Hodges: Germany Remains Key Transit Point for U.S.
Germany will continue to play an important role deterring Russia and maintaining U.S. and NATO readiness even after the U.S. moves troops out of the country, says a former U.S. Army Europe commander.
Retired Lt. Gen. Ben Hodges, the Pershing Chair in Strategic Studies at the Center for European Policy Analysis who commanded Army Europe from 2014 to 2017, noted that Germany also will remain a key transit and logistical hub.
He added that Germany is today what the U.K., the Netherlands and Luxembourg were during the Cold War, “what we used to call the communications zone, the logistical rear, the foundation from which to launch operations.”
As the country with the most modern infrastructure in Europe, Hodges said, it is a strong economic power with the ability to handle a multifaceted role.
“Our potential opponents in the Kremlin know that if we don’t have a strong logistical base, the ability to command and control, to enable rapid reinforcement, then we really do not have a capable deterrent,” he said. “It’s not those infantrymen and armor and jet fighters that are out there, it’s all the stuff behind it, and I think that’s the role for Germany today.”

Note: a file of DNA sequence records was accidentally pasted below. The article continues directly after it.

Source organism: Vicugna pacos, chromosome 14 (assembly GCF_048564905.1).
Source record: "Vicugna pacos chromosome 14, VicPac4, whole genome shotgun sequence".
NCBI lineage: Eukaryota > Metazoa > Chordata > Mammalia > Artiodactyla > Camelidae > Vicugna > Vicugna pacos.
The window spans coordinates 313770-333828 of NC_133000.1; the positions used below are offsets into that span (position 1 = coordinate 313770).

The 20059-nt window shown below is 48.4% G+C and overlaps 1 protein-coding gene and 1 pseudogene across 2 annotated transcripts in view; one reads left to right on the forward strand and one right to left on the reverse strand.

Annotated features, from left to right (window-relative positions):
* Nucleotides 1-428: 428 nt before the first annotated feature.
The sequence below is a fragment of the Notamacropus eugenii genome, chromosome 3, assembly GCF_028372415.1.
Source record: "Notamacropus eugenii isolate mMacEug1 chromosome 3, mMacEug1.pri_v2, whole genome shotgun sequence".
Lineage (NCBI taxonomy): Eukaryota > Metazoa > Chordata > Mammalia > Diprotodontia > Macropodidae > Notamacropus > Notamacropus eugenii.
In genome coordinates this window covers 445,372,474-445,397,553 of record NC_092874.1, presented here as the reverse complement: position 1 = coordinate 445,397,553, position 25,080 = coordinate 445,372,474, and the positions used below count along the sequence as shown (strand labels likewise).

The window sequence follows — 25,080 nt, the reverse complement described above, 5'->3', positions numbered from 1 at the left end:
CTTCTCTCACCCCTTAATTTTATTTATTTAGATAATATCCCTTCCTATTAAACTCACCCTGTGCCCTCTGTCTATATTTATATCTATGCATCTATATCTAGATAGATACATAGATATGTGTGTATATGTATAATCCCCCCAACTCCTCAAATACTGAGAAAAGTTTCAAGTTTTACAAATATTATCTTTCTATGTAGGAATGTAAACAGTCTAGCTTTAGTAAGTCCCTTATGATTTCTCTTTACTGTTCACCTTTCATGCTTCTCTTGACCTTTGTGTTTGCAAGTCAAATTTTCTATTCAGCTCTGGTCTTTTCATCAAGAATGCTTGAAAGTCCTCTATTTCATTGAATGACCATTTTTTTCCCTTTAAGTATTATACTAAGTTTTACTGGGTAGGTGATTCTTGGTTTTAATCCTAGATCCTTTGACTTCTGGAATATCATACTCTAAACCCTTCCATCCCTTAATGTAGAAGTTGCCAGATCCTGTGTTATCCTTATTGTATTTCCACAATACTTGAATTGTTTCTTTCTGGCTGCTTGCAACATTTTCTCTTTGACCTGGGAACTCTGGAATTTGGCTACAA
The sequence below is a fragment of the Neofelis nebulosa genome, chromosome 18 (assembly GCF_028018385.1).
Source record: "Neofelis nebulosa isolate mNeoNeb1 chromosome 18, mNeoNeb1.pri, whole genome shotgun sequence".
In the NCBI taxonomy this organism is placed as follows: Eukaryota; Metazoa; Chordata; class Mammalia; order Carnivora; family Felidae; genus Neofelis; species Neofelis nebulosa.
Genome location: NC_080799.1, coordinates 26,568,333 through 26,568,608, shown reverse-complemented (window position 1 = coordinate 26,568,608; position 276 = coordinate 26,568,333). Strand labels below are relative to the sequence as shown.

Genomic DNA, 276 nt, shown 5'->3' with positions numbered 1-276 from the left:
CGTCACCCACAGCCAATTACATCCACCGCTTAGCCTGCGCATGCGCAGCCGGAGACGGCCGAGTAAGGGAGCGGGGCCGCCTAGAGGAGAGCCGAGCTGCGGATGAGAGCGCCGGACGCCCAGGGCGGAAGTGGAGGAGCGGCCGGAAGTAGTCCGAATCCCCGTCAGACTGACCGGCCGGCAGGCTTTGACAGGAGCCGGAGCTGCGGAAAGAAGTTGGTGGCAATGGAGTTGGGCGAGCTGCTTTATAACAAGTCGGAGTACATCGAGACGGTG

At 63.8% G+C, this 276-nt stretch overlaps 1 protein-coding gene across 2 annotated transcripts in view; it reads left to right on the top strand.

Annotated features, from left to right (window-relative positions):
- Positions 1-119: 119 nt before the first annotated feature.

Defense Secretary Mark Esper on July 29 announced plans to move troops and resources around in Europe. Plans include cutting the number of U.S. troops stationed in Germany to 24,000, a 12,000-troop reduction. About 6,400 of those service members will return to the U.S. and nearly 5,600 will move to other parts of Europe, Esper said.
Among those returning to the U.S. are the 4,500 soldiers of the 2nd Cavalry Regiment, which has been stationed at Rose Barracks in Vilseck, Germany, since September 2006.
The Pentagon also plans to consolidate and move various headquarters, including U.S European Command headquarters from Patch Barracks in Stuttgart, Germany, where it has been since 1967, to Mons, Belgium.
Additionally, the Army on Aug. 4 unfurled the V Corps flag in Poland in a ceremony marking the establishment of the corps’ forward command post.
Deactivated in 2013 in Wiesbaden, Germany, the storied V Corps will be based at Fort Knox, Kentucky, but have a forward-deployed command element in Poland as part of a shift in U.S. presence in Europe. The first rotation of 200 U.S. soldiers is expected to arrive in fiscal 2021.
In a virtual panel discussion, “Making Sense of New U.S. Basing Decisions in Europe: A Conversation with Philip M. Breedlove and Ben Hodges,” hosted by the Jamestown Foundation, Hodges also noted that Germany has important training areas with maneuver and live-fire ranges that allow ground troops to train with air forces—capabilities that are not yet replicated in other European countries.
Breedlove, a retired Air Force general who was Supreme Allied Commander Europe, and Hodges coincided in their assessment that Russia’s operations in the Black Sea and Caspian Sea, from which it is known to have launched missiles on Crimea, Libya and Syria, should be an area of focus for the U.S. and its allies.
“Russia has shown capability from as far east as the Caspian Sea,” Breedlove said.